Jubilee Platinum CEO Leon Coetzer. Picture: FINANCIAL MAIL
Jubilee Platinum CEO Leon Coetzer. Picture: FINANCIAL MAIL

Jubilee Metals showed strong second-half earnings as its growth strategy in a broad range of minerals in SA and Zambia gained momentum.

Jubilee, which is listed in Johannesburg and London, has platinum group metals (PGMs) and chrome production in SA — the largest source of these two commodities — and a new base metals business in Zambia, where it has started copper output.

Jubilee has steadily grown its chrome and PGM tailings retreatment business in SA over recent years and made two acquisitions during 2019, adding the Inyoni chrome and PGM business as well as the Sable refinery in Kabwe, Zambia, to advance its metal diversification and spread its geographic risk.

Operational earnings in the second half of the year to end-December grew 47% from the first half to R154m, off a 74% increase in revenue to R462m, with the PGMs business the star performer with record earnings for the period.

“It has been an exceptional period which included two transformational transactions while we maintained our growth trajectory,” said CEO Leon Coetzer.

“Our PGM operations delivered record earnings on the back of increased production and metal prices, while our chrome operations showed their resolve, maintaining positive earnings against much softer chrome prices, delivering increased output and higher efficiencies,” he said.

Jubilee’s share price has risen 91% in the past 12 months to 84c, giving the company a market capitalisation of R1.7bn. PGM earnings and revenue doubled to R150m and nearly R300m respectively, with strong growth in metal production.

Jubilee increased PGM output to 21,082oz from just shy of 12,000oz of six metals making up production in the first half of the year. PGMs come from the Inyoni and Windsor projects and there’s a third circuit awaiting approvals at the Dilokong Chrome Mines operation (where Jubilee extracts chrome in a fine form), a product the SA industry had once regarded as unrecoverable.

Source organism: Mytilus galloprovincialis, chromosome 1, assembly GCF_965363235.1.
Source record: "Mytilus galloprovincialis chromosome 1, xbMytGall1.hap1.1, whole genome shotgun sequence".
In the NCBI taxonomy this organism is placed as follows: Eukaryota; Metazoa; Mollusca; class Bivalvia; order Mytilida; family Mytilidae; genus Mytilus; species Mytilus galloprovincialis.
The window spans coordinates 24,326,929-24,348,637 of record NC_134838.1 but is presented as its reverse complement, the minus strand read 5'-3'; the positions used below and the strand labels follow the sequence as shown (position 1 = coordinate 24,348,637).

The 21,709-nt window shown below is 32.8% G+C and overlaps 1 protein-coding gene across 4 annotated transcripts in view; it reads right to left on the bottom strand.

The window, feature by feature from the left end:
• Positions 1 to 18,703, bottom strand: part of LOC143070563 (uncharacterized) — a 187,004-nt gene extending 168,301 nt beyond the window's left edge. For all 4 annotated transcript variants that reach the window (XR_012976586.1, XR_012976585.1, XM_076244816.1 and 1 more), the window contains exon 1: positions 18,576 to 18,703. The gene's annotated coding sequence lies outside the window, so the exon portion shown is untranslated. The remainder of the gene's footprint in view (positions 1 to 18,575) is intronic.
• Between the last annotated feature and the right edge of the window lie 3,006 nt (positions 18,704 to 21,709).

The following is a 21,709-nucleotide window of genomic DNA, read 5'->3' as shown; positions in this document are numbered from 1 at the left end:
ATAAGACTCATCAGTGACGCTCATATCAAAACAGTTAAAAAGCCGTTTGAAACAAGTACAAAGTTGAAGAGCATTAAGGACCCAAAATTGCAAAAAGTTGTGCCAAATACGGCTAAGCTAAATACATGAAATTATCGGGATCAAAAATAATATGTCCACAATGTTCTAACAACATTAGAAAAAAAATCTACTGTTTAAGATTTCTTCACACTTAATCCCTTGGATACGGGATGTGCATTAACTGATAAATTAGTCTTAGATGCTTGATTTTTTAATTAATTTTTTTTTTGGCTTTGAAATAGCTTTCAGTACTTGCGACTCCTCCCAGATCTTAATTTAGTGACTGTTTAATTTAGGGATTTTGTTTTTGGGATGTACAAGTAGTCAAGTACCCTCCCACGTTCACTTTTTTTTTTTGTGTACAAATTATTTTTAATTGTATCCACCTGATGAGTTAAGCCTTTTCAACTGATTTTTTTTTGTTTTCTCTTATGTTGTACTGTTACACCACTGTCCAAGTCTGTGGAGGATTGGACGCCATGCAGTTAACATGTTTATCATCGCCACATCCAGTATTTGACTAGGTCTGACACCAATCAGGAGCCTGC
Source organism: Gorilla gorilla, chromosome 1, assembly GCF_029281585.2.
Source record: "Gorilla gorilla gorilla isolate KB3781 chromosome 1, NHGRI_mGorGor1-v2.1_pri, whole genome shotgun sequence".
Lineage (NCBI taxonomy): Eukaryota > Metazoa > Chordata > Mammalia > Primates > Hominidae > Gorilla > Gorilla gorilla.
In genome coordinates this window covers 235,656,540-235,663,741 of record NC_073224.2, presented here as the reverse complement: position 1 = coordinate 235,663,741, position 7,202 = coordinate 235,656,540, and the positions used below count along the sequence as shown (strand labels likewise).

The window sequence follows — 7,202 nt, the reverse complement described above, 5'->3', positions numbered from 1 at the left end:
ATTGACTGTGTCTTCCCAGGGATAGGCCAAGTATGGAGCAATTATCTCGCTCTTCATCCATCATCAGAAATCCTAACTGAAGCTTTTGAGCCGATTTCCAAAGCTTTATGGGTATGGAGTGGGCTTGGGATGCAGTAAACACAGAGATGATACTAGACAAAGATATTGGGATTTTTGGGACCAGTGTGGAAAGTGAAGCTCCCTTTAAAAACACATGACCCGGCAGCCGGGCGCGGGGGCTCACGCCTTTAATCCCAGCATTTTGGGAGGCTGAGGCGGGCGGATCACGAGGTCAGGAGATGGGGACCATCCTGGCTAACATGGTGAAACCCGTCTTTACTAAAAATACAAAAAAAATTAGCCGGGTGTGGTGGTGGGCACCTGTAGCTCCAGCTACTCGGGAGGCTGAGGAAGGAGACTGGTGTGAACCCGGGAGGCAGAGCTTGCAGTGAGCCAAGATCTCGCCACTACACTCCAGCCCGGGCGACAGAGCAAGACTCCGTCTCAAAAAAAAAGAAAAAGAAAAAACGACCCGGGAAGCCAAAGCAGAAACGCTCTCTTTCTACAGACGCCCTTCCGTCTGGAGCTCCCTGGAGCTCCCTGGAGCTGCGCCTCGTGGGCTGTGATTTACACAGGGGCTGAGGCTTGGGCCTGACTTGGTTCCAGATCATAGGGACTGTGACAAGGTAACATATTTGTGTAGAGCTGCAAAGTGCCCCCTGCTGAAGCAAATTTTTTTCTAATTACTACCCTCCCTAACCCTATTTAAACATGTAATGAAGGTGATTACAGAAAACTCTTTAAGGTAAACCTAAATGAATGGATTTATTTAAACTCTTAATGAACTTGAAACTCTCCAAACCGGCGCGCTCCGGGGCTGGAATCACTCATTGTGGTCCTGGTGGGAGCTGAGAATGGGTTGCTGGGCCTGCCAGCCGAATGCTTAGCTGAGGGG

The Windsor circuit was brought into production in August and the full benefit of this project, which treats more than 100,000 tons of material a month, will be seen during the first half of 2020, Coetzer said. Inyoni handles 50,000 tons a month of historical and previously treated tailings.

The earnings line in the chrome business shrank during the second half, falling to R3m of attributable earnings from R29m in the first half of the year. Jubilee has three chrome businesses, DCM, Windsor and Inyoni, where it acquired the chrome rights during November 2019.

“Chrome revenue from all operations delivered continued growth, increasing by 35% despite a drop in metal prices by more than 30% over the period,” said Coetzer.

Weak chrome prices stemming from weak growth in stainless-steel output and robust supply of chrome has pulled prices down, forcing the restructuring of a number of SA chrome businesses.

The Sable refinery purchase in August 2019 gave Jubilee access to large tailings dumps and a role to play in processing third-party material in northern Zambia. Sable generated its first copper in December and will reach 250 tons a month of copper cathode during the first quarter of 2020 before ramping up to 400 tons a month before June, generating cash flows as Jubilee builds zinc and vanadium refining circuits at the plant.

By the JSE’s close Jubilee’s share price had fallen 2.35% to 83c. 

seccombea@bdfm.co.za